Is Priceline Still Best of Breed?
Planning a vacation? Just want to peruse available vacation packages so you can dream about a vacation in an effort to get a temporary escape from your high-stress environment? After all, winter is coming, and it's getting cold outside. If so, you're not alone, as online travel booking has become big business to multiple companies. This trend has major implications for Foolish investors looking to take advantage of this secular trend.
Whatever the case may be, what Internet paradigm do you visit when in need of escapism? Is it priceline.com , Booking.com, Agoda.com, or Kayak.com? If so, then you're using a Priceline platform. Yes, Priceline owns all those brands, as well as RentalCars.com. Priceline has established itself as the clear leader in the online travel market, which is consistently growing. However, Expedia and Orbitz Worldwide are making big moves in an effort to steal market share.
Gross is pretty
Priceline recently released its third-quarter results, and they were impressive (all numbers year over year):
Gross Travel Bookings: Up 37.50%
Gross Profit: Up 42.4%
Diluted EPS: $15.72 vs. $11.66 in the year-ago quarter
Priceline attributed the impressive results to a strong summer and operating performance, with Booking.com and Agoda.com playing big growth roles. Looking ahead, Priceline plans on driving growth via geographic expansion, supply and content, and product and marketing.On the company's conference call, Priceline management mentioned the following:
Mobile Apps are Receiving Good Reviews
It's Extremely Pleased with Booking.com's U.S. Market Penetration
Business Performing Well in Latin America and Asia
One of the key points investors should be aware of is that within its mobile apps Priceline has noticed that same-day bookings are higher on this platform, due to impulse buying. Therefore, there is an opportunity for increased sales as long as Priceline continues to deliver value. At the same time, it will aim to grow on the Internet, as consumer traffic continues to shift in that direction from more traditional means.
Additional targeting of impulse buyers
Moving on to Expedia, part of its strategy it to increase its social media exposure with daily deals, which is expected to lead to more impulse purchases. One of Expedia's goals is to increase mobile bookings to 20% of transactions by the end of its 2014 fiscal year.
Expedia's recent acquisition of Trivago also helps it compete with Priceline in the metasearch travel space, allowing travelers to compare prices for airlines, hotels, vacation packages, and more. Trivago is very popular in Europe, and Expedia plans on expanding the brand's popularity throughout the world. In the meantime, Expedia's scale of operations leads to competitive rates with suppliers, which allows it to pass on great value to customers.
Finally ... a simple loyalty program
Consumers love simplicity. It's one of the most powerful marketing forces. And Orbitz is looking to capitalize on this behavior. Orbitz recently launched a travel loyalty program where customers can earn and redeem Orbucks instantly. One Orbuck equals one U.S. dollar. You can earn Orbucks when booking air, hotel, and vacation packages, and they can be used instantly on hotels (5% rewards). And you can combine this promotion with others.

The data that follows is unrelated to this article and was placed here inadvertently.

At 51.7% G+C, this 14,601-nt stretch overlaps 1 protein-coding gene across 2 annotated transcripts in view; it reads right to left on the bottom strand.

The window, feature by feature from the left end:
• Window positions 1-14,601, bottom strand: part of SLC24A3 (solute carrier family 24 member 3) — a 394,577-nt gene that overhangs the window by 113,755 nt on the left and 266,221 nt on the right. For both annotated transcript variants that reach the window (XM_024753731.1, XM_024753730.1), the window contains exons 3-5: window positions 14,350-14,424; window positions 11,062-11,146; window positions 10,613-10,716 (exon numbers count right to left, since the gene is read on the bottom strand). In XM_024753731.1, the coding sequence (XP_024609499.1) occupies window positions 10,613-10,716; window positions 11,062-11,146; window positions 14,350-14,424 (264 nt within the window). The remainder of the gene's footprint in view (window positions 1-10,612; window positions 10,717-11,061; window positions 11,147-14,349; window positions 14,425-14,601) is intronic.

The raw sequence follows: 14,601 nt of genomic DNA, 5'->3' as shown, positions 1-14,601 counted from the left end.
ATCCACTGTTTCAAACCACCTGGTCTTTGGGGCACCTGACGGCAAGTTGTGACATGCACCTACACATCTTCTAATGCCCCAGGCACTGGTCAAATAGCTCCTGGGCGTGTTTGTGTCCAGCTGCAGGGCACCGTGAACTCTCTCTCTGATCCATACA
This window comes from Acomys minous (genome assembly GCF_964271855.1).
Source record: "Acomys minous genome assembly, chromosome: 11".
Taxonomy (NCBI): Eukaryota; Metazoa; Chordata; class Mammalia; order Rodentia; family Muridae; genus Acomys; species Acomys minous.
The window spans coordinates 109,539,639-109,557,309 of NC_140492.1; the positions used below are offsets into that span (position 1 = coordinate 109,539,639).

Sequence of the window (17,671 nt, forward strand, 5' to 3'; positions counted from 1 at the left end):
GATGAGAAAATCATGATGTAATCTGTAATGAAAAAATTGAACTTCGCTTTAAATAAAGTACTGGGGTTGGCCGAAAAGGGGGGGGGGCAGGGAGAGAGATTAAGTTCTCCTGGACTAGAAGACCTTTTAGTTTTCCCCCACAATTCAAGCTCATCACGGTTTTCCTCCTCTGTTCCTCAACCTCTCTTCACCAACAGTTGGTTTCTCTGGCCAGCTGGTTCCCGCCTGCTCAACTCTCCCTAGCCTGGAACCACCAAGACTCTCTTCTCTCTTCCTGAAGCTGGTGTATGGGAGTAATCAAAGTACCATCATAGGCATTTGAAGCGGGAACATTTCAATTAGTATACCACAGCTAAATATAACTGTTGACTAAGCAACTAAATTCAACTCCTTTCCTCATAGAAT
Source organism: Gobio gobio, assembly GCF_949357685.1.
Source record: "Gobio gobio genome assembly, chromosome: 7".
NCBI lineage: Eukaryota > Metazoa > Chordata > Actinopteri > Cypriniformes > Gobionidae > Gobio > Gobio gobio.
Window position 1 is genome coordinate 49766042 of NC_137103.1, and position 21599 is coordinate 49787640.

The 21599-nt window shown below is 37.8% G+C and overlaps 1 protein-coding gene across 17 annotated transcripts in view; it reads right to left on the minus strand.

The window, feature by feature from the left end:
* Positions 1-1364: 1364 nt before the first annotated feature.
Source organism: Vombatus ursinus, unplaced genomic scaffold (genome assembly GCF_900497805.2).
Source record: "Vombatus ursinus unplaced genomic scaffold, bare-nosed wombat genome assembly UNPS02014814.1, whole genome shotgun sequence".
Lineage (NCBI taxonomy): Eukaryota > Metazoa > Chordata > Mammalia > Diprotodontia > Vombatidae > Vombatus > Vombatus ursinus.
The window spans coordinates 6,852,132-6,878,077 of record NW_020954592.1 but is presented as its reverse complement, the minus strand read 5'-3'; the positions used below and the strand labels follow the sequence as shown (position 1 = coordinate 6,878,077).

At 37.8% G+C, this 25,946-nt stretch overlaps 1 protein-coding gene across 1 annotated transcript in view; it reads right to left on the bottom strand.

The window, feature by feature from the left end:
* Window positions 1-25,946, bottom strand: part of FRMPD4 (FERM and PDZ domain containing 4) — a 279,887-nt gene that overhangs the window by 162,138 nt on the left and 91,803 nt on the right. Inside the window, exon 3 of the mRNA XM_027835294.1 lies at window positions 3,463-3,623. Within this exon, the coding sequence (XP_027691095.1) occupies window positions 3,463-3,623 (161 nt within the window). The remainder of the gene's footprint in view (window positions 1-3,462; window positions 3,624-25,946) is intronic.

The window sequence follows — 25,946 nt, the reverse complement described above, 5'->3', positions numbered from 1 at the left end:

Orbucks is also offering a "Zap That Bag Fee" promotion through November 30, 2013. If you take a picture of your bag fee receipt and send it to Orbitz, you will receive $25 in Orbucks, another incentive for consumers to choose Orbitz over its peers. Orbitz seems to be making some wise moves, but it still might not be enough to make it a better long-term investment than its peers.
The good news is that all three companies have demonstrated top-line growth over the past year:
Priceline revenue data by YCharts.
Priceline is the clear leader. Now let's take a look at some key metric comparisons
Source: Company financial statements.
All three companies have been good at managing debt, so that's not a factor. What stands out right away is that Orbitz sports a negative profit margin while presenting the highest valuation. Despite recent initiatives that have potential to improve the business, this immediately negates Orbitz as the best potential long-term investment. With a profit margin north of 26%, Priceline is clearly the best at turning revenue into profit. And it has been the best performer on the top line.
Expedia offers the most appealing valuation, a positive profit margin, and a 1% yield, combined with increased exposure in the metasearch travel space, and good top-line growth. This makes Expedia somewhat enticing, but for now, it's still not quite as impressive as Priceline.
The bottom line
All three companies have the potential to improve their current standing, but you always want to go with best of breed. With superior growth, the highest profit margin, a decent valuation, quality debt management, and broad brand diversification, Priceline is the cream of the crop going forward. As always, Foolish investors should do their own research before making any investment decisions.
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The article Is Priceline Still Best of Breed? originally appeared on Fool.com.
Dan Moskowitz has no position in any stocks mentioned. The Motley Fool recommends Priceline.com. The Motley Fool owns shares of Priceline.com. Try any of our Foolish newsletter services free for 30 days. We Fools may not all hold the same opinions, but we all believe that considering a diverse range of insights makes us better investors. The Motley Fool has a disclosure policy.
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